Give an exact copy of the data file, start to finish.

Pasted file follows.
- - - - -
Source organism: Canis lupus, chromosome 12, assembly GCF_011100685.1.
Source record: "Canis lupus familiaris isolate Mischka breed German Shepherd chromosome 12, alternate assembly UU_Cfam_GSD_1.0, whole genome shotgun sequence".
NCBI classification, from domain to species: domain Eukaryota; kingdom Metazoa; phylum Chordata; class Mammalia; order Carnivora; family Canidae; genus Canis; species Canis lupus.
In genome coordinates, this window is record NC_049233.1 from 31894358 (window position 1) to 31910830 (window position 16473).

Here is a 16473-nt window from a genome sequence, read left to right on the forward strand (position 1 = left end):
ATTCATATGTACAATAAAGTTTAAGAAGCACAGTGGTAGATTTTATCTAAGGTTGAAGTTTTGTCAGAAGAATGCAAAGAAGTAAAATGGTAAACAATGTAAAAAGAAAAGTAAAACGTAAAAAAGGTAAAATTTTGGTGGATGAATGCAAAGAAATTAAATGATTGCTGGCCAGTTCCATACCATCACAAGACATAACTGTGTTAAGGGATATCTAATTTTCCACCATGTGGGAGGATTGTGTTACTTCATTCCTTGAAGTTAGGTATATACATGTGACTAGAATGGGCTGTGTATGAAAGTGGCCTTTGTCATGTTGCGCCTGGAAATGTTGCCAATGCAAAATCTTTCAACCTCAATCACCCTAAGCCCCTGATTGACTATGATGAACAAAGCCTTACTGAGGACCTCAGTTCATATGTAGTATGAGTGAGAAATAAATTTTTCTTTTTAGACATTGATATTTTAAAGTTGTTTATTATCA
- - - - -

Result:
Source organism: Canis lupus, chromosome 12, assembly GCF_011100685.1.
Source record: "Canis lupus familiaris isolate Mischka breed German Shepherd chromosome 12, alternate assembly UU_Cfam_GSD_1.0, whole genome shotgun sequence".
NCBI classification, from domain to species: domain Eukaryota; kingdom Metazoa; phylum Chordata; class Mammalia; order Carnivora; family Canidae; genus Canis; species Canis lupus.
In genome coordinates, this window is record NC_049233.1 from 31894358 (window position 1) to 31910830 (window position 16473).

Here is a 16473-nt window from a genome sequence, read left to right on the forward strand (position 1 = left end):
ATTCATATGTACAATAAAGTTTAAGAAGCACAGTGGTAGATTTTATCTAAGGTTGAAGTTTTGTCAGAAGAATGCAAAGAAGTAAAATGGTAAACAATGTAAAAAGAAAAGTAAAACGTAAAAAAGGTAAAATTTTGGTGGATGAATGCAAAGAAATTAAATGATTGCTGGCCAGTTCCATACCATCACAAGACATAACTGTGTTAAGGGATATCTAATTTTCCACCATGTGGGAGGATTGTGTTACTTCATTCCTTGAAGTTAGGTATATACATGTGACTAGAATGGGCTGTGTATGAAAGTGGCCTTTGTCATGTTGCGCCTGGAAATGTTGCCAATGCAAAATCTTTCAACCTCAATCACCCTAAGCCCCTGATTGACTATGATGAACAAAGCCTTACTGAGGACCTCAGTTCATATGTAGTATGAGTGAGAAATAAATTTTTCTTTTTAGACATTGATATTTTAAAGTTGTTTATTATCA